OK, so, the Paston letters is a huge collection of correspondence between various members of the Paston family, a family of gentry from Norfolk. The letters run from the 1420s to the very early 16th century, and they’re a fantastic look at what life was like for a family during the Wars of the Roses, as well as a great source of insight into all kinds of everyday-life stuff. The letters are online here, but they’ve also been printed umpty-million times and you can find those on Google Books.
Today, what I want to talk about is just the name-calling. There’s a fair amount of trash-talk in the Paston letters, which spend a lot of time recounting brawls and affrays between Paston supporters and the supporters of their various rivals.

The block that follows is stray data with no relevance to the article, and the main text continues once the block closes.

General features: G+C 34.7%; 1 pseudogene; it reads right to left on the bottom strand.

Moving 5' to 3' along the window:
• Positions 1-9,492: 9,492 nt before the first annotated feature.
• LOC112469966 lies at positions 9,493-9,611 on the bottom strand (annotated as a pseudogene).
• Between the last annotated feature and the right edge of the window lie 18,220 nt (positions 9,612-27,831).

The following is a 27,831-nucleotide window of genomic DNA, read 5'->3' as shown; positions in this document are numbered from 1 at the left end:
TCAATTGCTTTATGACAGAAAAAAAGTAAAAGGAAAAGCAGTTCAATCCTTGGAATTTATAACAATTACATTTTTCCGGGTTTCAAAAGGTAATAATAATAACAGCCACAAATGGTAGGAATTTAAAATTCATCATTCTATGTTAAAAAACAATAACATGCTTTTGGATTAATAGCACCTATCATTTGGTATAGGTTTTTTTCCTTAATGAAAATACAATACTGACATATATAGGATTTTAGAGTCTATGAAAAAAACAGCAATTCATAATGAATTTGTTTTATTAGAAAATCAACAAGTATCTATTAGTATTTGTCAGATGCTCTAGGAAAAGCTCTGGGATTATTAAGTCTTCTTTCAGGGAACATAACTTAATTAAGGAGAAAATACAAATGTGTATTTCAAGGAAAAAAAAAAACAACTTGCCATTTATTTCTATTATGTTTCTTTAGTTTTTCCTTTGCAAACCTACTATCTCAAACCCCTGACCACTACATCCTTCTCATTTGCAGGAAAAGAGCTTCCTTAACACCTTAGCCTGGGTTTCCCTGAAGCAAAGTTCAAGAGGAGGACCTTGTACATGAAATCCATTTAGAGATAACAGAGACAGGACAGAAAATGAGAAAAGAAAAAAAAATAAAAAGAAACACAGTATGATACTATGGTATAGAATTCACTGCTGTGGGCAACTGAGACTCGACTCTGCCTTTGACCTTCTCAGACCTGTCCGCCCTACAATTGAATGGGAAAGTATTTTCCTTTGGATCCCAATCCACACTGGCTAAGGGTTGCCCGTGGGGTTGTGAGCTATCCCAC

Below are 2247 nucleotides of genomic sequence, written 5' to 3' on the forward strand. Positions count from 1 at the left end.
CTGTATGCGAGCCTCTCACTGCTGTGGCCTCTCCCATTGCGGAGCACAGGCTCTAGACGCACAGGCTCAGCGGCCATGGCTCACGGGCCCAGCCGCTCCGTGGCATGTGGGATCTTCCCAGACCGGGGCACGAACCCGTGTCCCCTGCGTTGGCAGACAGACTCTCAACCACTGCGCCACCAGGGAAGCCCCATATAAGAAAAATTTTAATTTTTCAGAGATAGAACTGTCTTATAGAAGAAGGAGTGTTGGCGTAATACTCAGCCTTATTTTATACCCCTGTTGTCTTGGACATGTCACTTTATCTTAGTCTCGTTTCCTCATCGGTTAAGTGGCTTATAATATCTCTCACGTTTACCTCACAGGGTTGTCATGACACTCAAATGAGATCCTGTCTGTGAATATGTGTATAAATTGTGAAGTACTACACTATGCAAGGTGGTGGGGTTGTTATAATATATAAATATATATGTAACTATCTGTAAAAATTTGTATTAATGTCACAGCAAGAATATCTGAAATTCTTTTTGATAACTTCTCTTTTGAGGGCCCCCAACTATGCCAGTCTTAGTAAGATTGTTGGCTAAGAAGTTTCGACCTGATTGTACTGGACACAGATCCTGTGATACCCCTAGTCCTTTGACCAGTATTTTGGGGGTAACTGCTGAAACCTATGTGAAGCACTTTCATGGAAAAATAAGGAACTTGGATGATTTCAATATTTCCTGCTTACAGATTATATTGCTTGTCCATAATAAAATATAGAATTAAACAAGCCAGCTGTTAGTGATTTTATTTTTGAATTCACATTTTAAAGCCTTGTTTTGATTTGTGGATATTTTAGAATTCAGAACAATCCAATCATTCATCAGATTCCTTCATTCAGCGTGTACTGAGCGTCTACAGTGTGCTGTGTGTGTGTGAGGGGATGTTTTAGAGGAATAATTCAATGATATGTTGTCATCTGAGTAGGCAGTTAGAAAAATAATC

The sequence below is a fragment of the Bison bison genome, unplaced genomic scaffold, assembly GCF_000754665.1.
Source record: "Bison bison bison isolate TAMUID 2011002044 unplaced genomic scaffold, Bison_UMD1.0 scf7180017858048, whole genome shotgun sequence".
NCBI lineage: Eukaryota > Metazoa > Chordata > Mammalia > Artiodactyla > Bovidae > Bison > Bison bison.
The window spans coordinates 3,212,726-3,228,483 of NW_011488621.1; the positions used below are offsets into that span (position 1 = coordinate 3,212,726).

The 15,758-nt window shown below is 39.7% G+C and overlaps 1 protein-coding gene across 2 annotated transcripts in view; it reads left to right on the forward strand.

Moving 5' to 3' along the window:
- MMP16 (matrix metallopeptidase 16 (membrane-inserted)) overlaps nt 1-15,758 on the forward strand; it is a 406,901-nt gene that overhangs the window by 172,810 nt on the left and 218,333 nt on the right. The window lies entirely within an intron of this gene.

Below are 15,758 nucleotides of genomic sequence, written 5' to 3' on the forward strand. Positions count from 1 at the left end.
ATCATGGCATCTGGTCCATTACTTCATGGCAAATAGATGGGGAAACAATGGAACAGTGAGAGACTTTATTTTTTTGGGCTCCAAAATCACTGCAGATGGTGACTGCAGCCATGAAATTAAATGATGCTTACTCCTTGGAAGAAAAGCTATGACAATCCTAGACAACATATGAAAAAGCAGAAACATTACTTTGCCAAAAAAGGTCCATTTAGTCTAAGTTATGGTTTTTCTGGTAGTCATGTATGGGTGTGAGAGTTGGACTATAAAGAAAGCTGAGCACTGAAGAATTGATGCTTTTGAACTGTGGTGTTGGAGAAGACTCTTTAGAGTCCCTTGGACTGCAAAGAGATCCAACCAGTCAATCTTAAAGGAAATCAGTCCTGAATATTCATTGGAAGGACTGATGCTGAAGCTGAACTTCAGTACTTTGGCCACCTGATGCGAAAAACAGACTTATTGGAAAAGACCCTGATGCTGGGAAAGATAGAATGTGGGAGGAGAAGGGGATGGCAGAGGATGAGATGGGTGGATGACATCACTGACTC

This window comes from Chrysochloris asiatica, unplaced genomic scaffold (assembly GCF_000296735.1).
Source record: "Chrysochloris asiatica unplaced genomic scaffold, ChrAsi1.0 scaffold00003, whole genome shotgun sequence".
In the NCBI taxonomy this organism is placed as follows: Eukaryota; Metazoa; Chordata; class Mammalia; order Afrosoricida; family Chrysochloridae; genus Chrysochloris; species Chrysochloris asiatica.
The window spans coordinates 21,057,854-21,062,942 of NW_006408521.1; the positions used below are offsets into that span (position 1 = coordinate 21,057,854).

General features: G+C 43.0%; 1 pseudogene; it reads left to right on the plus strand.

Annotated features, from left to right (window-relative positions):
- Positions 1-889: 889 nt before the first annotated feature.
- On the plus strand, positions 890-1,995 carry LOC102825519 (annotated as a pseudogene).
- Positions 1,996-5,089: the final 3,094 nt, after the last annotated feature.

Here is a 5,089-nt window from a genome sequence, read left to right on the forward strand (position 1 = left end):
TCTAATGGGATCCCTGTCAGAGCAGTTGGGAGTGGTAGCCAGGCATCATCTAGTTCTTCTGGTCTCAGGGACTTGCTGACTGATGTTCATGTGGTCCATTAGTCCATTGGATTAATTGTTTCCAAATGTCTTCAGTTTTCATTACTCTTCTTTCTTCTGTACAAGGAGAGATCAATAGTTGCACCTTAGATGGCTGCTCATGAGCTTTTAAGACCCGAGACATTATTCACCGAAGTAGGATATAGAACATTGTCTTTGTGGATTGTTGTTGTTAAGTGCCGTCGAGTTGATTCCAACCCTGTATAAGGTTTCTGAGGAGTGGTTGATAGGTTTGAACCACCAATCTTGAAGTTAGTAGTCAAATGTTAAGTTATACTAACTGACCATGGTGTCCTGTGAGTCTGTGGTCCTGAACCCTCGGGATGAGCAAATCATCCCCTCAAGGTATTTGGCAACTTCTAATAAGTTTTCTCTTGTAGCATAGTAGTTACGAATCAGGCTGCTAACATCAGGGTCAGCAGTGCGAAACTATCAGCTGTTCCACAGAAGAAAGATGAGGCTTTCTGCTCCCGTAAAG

And when Gloys was further passed by the space of three or four stride, Wymondham drew out his dagger and said, ‘Shalt thou so, knave?’ And therewith Gloys turned him, and drew out his dagger and defended him, fleeing into my mother’s place … and then Wymondham called Gloys thief and said he should die, and Gloys said he lied and called him churl, and bade him come himself or ell the best man he head, and Gloys would answer him one for one … and with the noise of this assault and affray my mother and I came out of the church … and I bade Gloys go into my mother’s place again, and so he did. And then Wymondham called my mother and me strong whores, and said the Pastons and all their kind were [WORDS MISSING HERE — WHY, GOD, WHY?] … said he lied, knave and churl as he was. And he had much large language …
I know it’s childish of me to like it, but it’s just such a weird insult. Strong whores? I’m sure it made sense in the 1440s.
Margaret Paston didn’t take any shit, incidentally. Consider:
Right worshipful husband, I recommend me to you, and pray you to get some crossbows …